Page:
Yes, Lex treats lives lightly, but that alone isn’t enough to be diagnosed a sociopath unless you’re using it in so broad a sense that basically every villain who kills is. The single biggest marker against Lex being a sociopath is how long he can plan, how much patience he shows, and how successful those plans are. Then, if you start carving out exceptions or spectrum for his diagnoses then really, how useful is it for projecting anything else about him or getting insights? Why wouldn’t those fall into an exception as well?

          It’s sort of the same reason I err on the side a character speaking or acting reliably in their interests and beliefs… if you start to play the game where you excise this act or that, you’re left with fewer and fewer usable points of data.

          Except to argue a point, I’m generally extremely hesitant to put a character in a box and diagnoses creates a high risk of doing just that.

          That said, those are my reasons for why I don’t use this lens or find it personally persuasive. If you get something out of it that’s great. If you see more markers and believe you can predict or gain insight from that, awesome. I just don’t necessarily agree we have enough to diagnose and am skeptical of the value of such a diagnosis.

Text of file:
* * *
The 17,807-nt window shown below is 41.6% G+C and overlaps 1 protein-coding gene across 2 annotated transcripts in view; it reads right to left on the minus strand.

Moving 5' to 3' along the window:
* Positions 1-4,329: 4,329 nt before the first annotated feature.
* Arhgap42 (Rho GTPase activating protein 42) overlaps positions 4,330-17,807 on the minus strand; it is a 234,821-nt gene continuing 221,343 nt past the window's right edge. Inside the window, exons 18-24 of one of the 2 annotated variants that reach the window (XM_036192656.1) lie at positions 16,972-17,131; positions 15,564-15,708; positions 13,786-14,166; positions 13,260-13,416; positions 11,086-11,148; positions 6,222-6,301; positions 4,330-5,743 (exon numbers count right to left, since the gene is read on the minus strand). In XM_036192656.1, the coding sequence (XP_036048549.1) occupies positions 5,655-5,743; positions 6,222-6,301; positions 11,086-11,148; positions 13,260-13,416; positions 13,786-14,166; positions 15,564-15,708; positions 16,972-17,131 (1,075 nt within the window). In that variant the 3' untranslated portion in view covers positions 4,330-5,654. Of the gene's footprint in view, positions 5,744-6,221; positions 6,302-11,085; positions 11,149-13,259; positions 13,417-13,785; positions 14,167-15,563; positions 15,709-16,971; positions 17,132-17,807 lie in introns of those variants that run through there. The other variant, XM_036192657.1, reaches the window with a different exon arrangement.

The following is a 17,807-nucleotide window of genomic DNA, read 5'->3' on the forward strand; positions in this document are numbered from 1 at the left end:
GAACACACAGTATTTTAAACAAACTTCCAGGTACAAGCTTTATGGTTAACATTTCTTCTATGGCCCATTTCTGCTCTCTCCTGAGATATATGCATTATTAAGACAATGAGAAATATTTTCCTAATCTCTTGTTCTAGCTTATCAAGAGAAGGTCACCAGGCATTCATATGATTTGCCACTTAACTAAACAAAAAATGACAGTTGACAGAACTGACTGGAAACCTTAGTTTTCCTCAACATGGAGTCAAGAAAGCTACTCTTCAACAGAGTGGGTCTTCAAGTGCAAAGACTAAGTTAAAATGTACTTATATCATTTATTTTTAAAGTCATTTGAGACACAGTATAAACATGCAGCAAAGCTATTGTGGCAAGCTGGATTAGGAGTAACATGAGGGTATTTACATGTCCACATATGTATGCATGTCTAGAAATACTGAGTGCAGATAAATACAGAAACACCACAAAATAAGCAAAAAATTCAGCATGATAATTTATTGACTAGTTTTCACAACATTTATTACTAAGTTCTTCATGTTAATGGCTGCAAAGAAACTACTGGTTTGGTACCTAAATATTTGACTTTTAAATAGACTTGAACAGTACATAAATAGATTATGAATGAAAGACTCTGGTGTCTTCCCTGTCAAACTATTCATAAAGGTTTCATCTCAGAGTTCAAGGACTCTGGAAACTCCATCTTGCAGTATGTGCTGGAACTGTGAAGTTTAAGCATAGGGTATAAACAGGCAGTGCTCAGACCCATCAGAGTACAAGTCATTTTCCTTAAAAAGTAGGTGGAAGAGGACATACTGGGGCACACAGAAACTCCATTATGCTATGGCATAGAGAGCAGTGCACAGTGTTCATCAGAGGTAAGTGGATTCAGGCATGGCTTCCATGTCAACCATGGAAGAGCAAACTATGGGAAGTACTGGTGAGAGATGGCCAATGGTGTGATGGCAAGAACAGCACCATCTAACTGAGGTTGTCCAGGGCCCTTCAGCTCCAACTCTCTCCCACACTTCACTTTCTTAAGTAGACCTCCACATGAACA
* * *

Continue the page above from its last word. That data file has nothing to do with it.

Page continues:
• @DrAwkward, although it is difficult to diagnose, the producers left the clues to lead one to believe that Luthor is a sociopath. According to WikiHow (http://www.wikihow.com/Determine-if-Someone-Is-a-Sociopath), sociopaths are usually charming and charismatic. They often feel overly entitled to certain positions, people, and things. They are manipulative, try to influence and/or dominate people around them to get their way. What is most striking about sociopaths is that they have a lack of empathy especially when they have done something to hurt others.